create   /go/src/app/models/user.go
    create   /go/src/app/main.go
2017/09/11 11:24:27 SUCCESS  ▶ 0002 New API successfully created!

Since these new files were created from inside the docker container, they all have root as the owner. This is probably not something you want. To fix it, close the docker terminal, go back to your project folder (outside the container) and run this command:

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sudo chown -R $(whoami):$(whoami) .

The bee CLI tool also has a file watcher that will recompile the project when a file changes, so lets modify the CMD line in the Dockerfile to use it:

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CMD dep ensure && bee run

We can now rebuild the image (to install the dependencies) and run the application:

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docker build -t beego-image .
docker run --rm -it -p 8080:8080 --name beego-container -v $(pwd):/go/src/app beego-image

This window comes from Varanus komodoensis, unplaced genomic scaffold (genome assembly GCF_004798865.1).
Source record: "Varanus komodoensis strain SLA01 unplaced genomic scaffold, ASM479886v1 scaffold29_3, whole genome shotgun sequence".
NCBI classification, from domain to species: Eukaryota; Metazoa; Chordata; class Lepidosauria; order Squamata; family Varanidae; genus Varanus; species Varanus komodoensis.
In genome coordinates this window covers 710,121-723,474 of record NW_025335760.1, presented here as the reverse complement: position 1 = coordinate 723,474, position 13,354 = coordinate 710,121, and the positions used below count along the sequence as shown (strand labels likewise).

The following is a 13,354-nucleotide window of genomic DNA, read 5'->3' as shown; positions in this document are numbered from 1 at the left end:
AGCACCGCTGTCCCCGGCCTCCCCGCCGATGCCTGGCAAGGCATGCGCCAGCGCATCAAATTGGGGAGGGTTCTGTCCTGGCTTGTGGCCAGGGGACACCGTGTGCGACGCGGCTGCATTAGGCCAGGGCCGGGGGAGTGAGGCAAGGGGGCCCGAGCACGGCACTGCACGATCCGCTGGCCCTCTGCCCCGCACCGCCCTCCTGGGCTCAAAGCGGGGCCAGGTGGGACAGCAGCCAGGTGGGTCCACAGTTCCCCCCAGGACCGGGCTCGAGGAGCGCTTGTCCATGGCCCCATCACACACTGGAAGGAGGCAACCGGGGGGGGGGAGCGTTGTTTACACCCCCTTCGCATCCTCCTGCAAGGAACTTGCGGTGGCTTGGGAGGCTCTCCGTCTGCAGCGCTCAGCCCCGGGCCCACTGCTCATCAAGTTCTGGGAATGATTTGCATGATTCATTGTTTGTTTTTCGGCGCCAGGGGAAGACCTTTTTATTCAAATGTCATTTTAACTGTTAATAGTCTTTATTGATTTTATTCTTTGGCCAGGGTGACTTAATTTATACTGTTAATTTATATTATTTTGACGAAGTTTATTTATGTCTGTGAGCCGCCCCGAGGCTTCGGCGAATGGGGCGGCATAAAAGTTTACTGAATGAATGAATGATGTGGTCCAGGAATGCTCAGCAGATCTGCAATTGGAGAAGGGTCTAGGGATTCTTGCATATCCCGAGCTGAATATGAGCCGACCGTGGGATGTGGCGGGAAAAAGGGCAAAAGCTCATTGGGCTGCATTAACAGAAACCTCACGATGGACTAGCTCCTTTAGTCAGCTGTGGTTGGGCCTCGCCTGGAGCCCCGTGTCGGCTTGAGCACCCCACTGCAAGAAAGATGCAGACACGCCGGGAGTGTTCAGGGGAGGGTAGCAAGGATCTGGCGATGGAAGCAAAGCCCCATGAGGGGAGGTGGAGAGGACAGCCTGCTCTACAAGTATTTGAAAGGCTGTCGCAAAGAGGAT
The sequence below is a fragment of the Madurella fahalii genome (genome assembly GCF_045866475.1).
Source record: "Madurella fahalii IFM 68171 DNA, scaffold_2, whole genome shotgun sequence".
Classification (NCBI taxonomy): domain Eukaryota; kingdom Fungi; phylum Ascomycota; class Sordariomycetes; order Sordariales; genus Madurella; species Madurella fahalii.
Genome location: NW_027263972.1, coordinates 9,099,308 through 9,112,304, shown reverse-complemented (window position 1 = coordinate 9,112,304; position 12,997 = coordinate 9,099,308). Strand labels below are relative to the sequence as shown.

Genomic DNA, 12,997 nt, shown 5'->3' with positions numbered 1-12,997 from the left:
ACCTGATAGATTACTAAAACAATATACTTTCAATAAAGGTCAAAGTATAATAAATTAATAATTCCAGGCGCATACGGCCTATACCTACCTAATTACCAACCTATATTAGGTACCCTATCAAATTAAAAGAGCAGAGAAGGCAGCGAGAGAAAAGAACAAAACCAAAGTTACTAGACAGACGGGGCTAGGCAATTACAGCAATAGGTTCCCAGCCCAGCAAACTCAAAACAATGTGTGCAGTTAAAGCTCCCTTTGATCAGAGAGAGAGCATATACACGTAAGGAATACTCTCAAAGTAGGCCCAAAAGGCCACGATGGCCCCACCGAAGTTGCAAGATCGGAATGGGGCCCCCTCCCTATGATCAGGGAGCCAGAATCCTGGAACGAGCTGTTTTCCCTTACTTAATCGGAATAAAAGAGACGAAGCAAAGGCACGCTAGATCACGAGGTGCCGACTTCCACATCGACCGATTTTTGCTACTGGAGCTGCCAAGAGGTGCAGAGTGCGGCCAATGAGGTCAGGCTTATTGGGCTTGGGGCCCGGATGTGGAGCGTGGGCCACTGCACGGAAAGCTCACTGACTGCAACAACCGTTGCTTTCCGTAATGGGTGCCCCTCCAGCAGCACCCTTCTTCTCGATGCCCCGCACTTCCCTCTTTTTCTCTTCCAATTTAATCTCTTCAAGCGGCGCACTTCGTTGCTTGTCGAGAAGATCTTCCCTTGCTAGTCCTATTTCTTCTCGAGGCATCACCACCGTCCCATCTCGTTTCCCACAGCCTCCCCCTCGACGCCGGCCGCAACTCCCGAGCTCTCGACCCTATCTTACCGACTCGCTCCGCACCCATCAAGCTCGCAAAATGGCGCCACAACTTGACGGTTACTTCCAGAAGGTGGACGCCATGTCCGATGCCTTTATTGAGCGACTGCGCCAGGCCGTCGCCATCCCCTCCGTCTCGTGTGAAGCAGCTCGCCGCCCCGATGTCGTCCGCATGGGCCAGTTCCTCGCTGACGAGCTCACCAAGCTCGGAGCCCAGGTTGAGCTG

If we go to http://localhost:8080/ we will see a 404 page served by beego.

Routing

User’s interaction with your application will start with the router. The router defines what is going to happen when a user visits a URL, so it is important to understand how it works.

First of all we have main.go that initializes the routes and then starts the server:

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package main

import (
    _ "app/routers"

    "github.com/astaxie/beego"
)

func main() {
    if beego.BConfig.RunMode == "dev" {
        beego.BConfig.WebConfig.DirectoryIndex = true
        beego.BConfig.WebConfig.StaticDir["/swagger"] = "swagger"
    }
    beego.Run()
}

The most important thing happening here is the importing of app/routers. This folder contains all the routers defined by the application. There are a few ways to define routes in Beego. We are going to explore the one the app generator is using. Lets look at app/routers/router.go: